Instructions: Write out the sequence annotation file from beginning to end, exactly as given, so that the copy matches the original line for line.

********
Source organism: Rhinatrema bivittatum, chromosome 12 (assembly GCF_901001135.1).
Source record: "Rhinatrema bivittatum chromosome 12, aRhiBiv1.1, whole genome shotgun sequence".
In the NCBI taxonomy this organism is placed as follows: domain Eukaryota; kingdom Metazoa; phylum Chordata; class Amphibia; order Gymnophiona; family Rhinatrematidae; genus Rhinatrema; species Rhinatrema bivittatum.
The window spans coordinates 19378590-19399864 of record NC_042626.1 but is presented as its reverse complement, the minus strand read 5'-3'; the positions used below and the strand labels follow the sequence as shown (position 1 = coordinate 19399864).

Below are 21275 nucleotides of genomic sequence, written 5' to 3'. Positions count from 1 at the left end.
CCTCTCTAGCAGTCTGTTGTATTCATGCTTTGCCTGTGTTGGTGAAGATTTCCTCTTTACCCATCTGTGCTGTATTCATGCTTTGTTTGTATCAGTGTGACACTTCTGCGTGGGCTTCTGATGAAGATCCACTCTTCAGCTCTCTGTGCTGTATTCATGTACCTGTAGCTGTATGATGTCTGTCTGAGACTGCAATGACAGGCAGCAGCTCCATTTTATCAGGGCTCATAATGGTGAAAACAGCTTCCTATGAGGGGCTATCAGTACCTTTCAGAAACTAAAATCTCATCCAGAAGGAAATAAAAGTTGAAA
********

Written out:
Source organism: Rhinatrema bivittatum, chromosome 12 (assembly GCF_901001135.1).
Source record: "Rhinatrema bivittatum chromosome 12, aRhiBiv1.1, whole genome shotgun sequence".
In the NCBI taxonomy this organism is placed as follows: domain Eukaryota; kingdom Metazoa; phylum Chordata; class Amphibia; order Gymnophiona; family Rhinatrematidae; genus Rhinatrema; species Rhinatrema bivittatum.
The window spans coordinates 19378590-19399864 of record NC_042626.1 but is presented as its reverse complement, the minus strand read 5'-3'; the positions used below and the strand labels follow the sequence as shown (position 1 = coordinate 19399864).

Below are 21275 nucleotides of genomic sequence, written 5' to 3'. Positions count from 1 at the left end.
CCTCTCTAGCAGTCTGTTGTATTCATGCTTTGCCTGTGTTGGTGAAGATTTCCTCTTTACCCATCTGTGCTGTATTCATGCTTTGTTTGTATCAGTGTGACACTTCTGCGTGGGCTTCTGATGAAGATCCACTCTTCAGCTCTCTGTGCTGTATTCATGTACCTGTAGCTGTATGATGTCTGTCTGAGACTGCAATGACAGGCAGCAGCTCCATTTTATCAGGGCTCATAATGGTGAAAACAGCTTCCTATGAGGGGCTATCAGTACCTTTCAGAAACTAAAATCTCATCCAGAAGGAAATAAAAGTTGAAA